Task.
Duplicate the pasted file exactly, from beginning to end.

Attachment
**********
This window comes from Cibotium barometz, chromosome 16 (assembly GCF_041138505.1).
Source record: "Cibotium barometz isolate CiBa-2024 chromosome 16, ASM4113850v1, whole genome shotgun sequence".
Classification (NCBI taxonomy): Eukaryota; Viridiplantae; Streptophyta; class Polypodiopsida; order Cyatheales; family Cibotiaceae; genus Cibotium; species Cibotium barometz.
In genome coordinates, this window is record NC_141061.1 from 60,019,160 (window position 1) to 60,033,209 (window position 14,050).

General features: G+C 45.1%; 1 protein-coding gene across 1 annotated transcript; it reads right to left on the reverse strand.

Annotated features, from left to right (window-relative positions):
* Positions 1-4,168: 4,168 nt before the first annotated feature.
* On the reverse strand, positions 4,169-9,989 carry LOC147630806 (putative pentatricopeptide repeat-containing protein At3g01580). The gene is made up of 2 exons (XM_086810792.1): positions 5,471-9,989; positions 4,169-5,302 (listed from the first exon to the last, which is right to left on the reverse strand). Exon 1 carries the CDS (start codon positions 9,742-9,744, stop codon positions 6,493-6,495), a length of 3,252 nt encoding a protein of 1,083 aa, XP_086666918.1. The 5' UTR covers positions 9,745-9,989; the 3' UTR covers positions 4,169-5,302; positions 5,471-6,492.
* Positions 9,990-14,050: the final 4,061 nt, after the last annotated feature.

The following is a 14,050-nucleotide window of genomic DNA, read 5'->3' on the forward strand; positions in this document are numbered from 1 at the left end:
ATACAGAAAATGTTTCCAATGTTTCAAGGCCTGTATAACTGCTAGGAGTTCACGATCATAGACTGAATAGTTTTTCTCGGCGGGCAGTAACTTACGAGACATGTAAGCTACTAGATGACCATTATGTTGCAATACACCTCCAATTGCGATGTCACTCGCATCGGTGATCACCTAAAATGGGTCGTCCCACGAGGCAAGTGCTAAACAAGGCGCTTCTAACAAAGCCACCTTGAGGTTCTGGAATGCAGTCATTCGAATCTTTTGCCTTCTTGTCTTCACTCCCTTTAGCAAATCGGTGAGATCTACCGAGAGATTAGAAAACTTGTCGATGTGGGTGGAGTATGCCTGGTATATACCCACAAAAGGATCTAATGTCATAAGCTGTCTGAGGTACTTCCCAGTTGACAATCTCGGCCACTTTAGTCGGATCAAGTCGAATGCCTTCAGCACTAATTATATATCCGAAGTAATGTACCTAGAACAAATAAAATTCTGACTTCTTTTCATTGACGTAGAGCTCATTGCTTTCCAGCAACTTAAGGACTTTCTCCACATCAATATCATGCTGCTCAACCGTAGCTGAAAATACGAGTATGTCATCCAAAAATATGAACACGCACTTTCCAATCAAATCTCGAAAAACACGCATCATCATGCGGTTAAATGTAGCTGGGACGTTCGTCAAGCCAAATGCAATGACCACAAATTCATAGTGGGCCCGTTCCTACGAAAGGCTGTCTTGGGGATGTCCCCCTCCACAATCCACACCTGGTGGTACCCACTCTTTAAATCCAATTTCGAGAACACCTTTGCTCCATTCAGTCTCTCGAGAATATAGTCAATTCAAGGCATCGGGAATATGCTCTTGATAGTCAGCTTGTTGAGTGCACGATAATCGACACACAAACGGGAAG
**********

This window comes from Cibotium barometz, chromosome 16 (assembly GCF_041138505.1).
Source record: "Cibotium barometz isolate CiBa-2024 chromosome 16, ASM4113850v1, whole genome shotgun sequence".
Classification (NCBI taxonomy): Eukaryota; Viridiplantae; Streptophyta; class Polypodiopsida; order Cyatheales; family Cibotiaceae; genus Cibotium; species Cibotium barometz.
In genome coordinates, this window is record NC_141061.1 from 60,019,160 (window position 1) to 60,033,209 (window position 14,050).

General features: G+C 45.1%; 1 protein-coding gene across 1 annotated transcript; it reads right to left on the reverse strand.

Annotated features, from left to right (window-relative positions):
* Positions 1-4,168: 4,168 nt before the first annotated feature.
* On the reverse strand, positions 4,169-9,989 carry LOC147630806 (putative pentatricopeptide repeat-containing protein At3g01580). The gene is made up of 2 exons (XM_086810792.1): positions 5,471-9,989; positions 4,169-5,302 (listed from the first exon to the last, which is right to left on the reverse strand). Exon 1 carries the CDS (start codon positions 9,742-9,744, stop codon positions 6,493-6,495), a length of 3,252 nt encoding a protein of 1,083 aa, XP_086666918.1. The 5' UTR covers positions 9,745-9,989; the 3' UTR covers positions 4,169-5,302; positions 5,471-6,492.
* Positions 9,990-14,050: the final 4,061 nt, after the last annotated feature.

The following is a 14,050-nucleotide window of genomic DNA, read 5'->3' on the forward strand; positions in this document are numbered from 1 at the left end:
ATACAGAAAATGTTTCCAATGTTTCAAGGCCTGTATAACTGCTAGGAGTTCACGATCATAGACTGAATAGTTTTTCTCGGCGGGCAGTAACTTACGAGACATGTAAGCTACTAGATGACCATTATGTTGCAATACACCTCCAATTGCGATGTCACTCGCATCGGTGATCACCTAAAATGGGTCGTCCCACGAGGCAAGTGCTAAACAAGGCGCTTCTAACAAAGCCACCTTGAGGTTCTGGAATGCAGTCATTCGAATCTTTTGCCTTCTTGTCTTCACTCCCTTTAGCAAATCGGTGAGATCTACCGAGAGATTAGAAAACTTGTCGATGTGGGTGGAGTATGCCTGGTATATACCCACAAAAGGATCTAATGTCATAAGCTGTCTGAGGTACTTCCCAGTTGACAATCTCGGCCACTTTAGTCGGATCAAGTCGAATGCCTTCAGCACTAATTATATATCCGAAGTAATGTACCTAGAACAAATAAAATTCTGACTTCTTTTCATTGACGTAGAGCTCATTGCTTTCCAGCAACTTAAGGACTTTCTCCACATCAATATCATGCTGCTCAACCGTAGCTGAAAATACGAGTATGTCATCCAAAAATATGAACACGCACTTTCCAATCAAATCTCGAAAAACACGCATCATCATGCGGTTAAATGTAGCTGGGACGTTCGTCAAGCCAAATGCAATGACCACAAATTCATAGTGGGCCCGTTCCTACGAAAGGCTGTCTTGGGGATGTCCCCCTCCACAATCCACACCTGGTGGTACCCACTCTTTAAATCCAATTTCGAGAACACCTTTGCTCCATTCAGTCTCTCGAGAATATAGTCAATTCAAGGCATCGGGAATATGCTCTTGATAGTCAGCTTGTTGAGTGCACGATAATCGACACACAAACGGGAAG